How to make a near field measurement?

Making a near field speaker measurement should be child’s play, if you have done far field before. This measuring technique is very useful for measuring the very low frequencies. As a result, when we are talking about near field, woofers and bass reflex ports are the prime candidates. Furthermore, this method let’s us make anechoic measurements, without an anechoic chamber. Long wavelength reflections are especially tricky indoors, and the near field method makes life a whole lot easier. Make sure you read the far field measurement article before you start this one.

Near field speaker measurement theory

Basically, you place the microphone as close as you can to the center of the speaker, and take a measurement. Being so close to the speaker, it negates all reflections, diffraction etc. The only downside is that the measurement is valid up to a certain point. This means that the low frequencies are measured accurately, but as you go up the frequency spectrum, you reach a point when the measurement is invalid.

This point is determined by the size of the speaker. fmax = 10950 / D , where D = the diameter of the speaker in centimeters. We will be measuring a SEAS CA 18 RNX (Amazon affiliate paid link) in a 15 liter bass reflex box. The diameter of the speaker is 13.16 cm, so fmax = 10950 / 13.16 = 832 Hz. This means our near field speaker measurement will be accurate 20 Hz – 832 Hz.

Near field port measurement theory

Measuring the port is done in a similar fashion. You place the microphone in the center of the port, flush (don’t stick it in). There is no more talk about dimensions and how high you can go in frequency, because the port will definitely have a tuning frequency under 100 Hz. However, in almost all cases there will be a size mismatch between the speaker and the port. The port will be smaller. Very rarely they are the same size. As a result, before we add the responses together, we need to scale them according to their size.

To do so, you need to calculate the area of the speaker and the area of the port. Our enclosure uses a 68 mm port (3.4 cm radius).

  • The area of the speaker should be in the spec sheet. Otherwise, calculate it. Effective piston area = 136 cm2.
  • The area of the port is πR2 = 3.14 * 3.4 *3.4 = 36.30 cm2.

The formula for calculating the scaling is :  20 * log (Ap / As)0.5 , where :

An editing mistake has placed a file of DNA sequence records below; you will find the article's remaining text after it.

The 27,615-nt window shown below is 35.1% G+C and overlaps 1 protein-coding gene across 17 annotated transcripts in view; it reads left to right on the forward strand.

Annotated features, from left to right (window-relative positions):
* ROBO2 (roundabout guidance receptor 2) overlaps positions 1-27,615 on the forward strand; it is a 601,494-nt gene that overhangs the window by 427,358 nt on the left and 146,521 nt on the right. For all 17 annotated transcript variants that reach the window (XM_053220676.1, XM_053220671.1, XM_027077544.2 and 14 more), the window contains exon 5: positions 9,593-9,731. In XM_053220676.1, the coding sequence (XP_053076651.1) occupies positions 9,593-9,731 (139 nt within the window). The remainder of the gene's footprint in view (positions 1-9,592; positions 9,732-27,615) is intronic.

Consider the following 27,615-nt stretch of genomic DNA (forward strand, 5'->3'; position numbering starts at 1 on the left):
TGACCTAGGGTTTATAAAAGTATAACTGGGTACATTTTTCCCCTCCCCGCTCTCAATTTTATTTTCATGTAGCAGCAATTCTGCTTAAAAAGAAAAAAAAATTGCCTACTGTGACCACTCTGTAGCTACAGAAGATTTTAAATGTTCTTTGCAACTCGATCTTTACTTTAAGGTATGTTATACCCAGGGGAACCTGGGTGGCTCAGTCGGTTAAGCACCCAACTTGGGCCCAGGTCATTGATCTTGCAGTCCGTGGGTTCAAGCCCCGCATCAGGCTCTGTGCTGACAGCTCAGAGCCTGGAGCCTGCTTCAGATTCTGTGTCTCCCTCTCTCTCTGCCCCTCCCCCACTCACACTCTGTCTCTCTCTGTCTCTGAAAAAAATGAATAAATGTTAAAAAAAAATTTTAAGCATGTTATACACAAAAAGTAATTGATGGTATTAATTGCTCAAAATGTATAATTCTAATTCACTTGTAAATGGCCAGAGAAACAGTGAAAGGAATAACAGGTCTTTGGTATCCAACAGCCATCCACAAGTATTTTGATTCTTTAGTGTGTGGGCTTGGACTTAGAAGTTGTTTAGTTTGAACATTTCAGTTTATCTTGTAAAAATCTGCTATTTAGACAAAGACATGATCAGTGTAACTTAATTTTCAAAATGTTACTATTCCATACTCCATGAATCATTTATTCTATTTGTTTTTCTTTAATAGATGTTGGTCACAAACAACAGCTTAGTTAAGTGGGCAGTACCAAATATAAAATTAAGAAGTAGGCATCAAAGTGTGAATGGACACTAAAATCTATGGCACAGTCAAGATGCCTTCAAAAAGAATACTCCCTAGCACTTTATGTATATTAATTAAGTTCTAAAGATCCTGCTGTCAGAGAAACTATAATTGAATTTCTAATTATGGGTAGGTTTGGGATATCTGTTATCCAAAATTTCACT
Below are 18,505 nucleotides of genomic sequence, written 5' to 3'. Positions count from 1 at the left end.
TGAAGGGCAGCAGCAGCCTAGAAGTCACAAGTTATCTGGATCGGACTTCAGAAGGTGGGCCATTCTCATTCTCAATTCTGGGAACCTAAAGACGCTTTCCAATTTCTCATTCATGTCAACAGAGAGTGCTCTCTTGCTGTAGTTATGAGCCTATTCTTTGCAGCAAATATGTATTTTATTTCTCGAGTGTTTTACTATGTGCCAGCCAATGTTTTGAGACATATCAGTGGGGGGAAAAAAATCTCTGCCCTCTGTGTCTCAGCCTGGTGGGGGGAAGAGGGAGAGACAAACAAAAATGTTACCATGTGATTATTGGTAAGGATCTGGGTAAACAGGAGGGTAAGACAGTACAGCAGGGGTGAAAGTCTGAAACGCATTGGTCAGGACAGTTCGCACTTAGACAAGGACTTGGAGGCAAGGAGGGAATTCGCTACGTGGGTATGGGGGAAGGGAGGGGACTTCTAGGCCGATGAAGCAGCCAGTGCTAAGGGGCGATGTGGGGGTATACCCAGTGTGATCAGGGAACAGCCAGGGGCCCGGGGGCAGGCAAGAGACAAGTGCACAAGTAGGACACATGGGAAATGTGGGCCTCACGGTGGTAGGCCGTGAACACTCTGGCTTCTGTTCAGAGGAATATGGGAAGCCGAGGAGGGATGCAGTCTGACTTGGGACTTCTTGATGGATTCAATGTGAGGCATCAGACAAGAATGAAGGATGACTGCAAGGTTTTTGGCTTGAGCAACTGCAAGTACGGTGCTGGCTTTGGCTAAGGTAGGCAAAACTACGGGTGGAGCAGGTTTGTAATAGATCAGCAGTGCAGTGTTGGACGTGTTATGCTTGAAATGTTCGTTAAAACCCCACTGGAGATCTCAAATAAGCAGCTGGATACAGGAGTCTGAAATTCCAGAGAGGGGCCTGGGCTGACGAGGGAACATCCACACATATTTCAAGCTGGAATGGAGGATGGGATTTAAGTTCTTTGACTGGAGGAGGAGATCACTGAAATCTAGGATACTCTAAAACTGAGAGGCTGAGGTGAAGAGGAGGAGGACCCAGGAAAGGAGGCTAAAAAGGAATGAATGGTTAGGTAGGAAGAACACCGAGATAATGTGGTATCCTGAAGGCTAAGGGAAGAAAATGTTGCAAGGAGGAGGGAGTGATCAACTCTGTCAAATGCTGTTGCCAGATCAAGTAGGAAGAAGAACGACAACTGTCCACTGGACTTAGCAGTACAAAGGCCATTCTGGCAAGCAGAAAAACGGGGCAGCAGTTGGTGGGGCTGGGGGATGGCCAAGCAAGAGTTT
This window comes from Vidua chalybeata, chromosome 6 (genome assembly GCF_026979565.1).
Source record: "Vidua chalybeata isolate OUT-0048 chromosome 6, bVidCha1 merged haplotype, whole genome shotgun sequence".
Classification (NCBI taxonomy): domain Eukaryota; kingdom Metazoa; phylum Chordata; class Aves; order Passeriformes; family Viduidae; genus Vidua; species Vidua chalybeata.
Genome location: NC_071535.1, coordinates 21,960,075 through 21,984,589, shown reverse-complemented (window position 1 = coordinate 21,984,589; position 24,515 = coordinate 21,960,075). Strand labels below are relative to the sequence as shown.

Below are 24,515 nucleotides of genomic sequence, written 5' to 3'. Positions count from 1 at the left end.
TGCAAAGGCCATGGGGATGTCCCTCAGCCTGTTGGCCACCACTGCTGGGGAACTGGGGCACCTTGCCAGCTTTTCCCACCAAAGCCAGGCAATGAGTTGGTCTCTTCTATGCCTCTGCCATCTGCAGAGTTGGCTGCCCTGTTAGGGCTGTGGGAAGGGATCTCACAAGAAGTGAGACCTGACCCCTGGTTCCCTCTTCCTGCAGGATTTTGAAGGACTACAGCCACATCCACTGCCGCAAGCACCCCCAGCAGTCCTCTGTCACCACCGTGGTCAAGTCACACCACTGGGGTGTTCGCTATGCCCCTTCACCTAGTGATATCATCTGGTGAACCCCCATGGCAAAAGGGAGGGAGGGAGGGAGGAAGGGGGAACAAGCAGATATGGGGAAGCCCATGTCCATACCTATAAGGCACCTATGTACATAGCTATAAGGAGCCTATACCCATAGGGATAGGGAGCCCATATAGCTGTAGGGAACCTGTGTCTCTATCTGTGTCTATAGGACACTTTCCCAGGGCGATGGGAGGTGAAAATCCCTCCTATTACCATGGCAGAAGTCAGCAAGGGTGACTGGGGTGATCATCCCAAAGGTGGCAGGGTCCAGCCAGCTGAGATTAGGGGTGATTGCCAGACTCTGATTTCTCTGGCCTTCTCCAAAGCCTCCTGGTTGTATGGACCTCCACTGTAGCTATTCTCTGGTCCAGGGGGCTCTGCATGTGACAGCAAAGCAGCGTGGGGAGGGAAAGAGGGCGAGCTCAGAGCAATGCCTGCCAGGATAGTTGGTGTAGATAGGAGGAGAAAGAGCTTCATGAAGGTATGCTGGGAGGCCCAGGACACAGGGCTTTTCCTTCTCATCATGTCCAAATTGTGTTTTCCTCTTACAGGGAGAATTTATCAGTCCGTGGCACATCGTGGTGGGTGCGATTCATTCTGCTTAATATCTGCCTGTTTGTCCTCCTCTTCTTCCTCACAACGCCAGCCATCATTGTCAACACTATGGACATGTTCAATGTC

• Ap = area of the port.
  • As = area of the speaker.

So, in our case, the scaling is 20 * log(36.30/136)0.5 = 20 * log(0.267)0.5 = 20 * log(0.5166) = 20 * (-0.2868) = -5.7 dB. In conclusion, the response of the port needs to be scaled down by 5.7 dB. In almost all cases this will be a negative number, since the ports are smaller in size compared to the speaker.

Baffle step correction

When making a near field speaker measurement, the microphone is placed very close to the speaker. As a result, the microphone doesn’t pick up the boost of the baffle. Depending on the size of the baffle, certain frequencies are boosted. First, make sure you have entered the size of your speaker in the Driver Editor.

Then, go to Enclosure Tools -> Front Baffle Design / Diffraction.

Here we need to model our enclosure, and the position of the driver on the baffle. The size of my baffle is 23 cm wide by 33 cm tall. Make sure to check the position of the center of the driver, because we need to model that also. The microphone position will coincide with the center of the speaker position.


  • Leave the room gain effects alone.
  • If your baffle edge is square, leave it like that. Mine is round, with 1 cm radius.
  • Leave the mic distance at 1 meter and drag it to its position. The mic is the red circle, and place it at the same position with the center of the speaker.
  • Depending on the shape oh the baffle you can add or delete nodes. Otherwise, leave the “Move” box checked, so you can move the nodes in the sketch.
  • Move the nodes to the correct positions, depending on the size of your baffle (mine is 23 x 33 cm). If you can lower your mouse’s sensitivity, it helps.
  • Place the speaker at the correct position (it should match the mic position).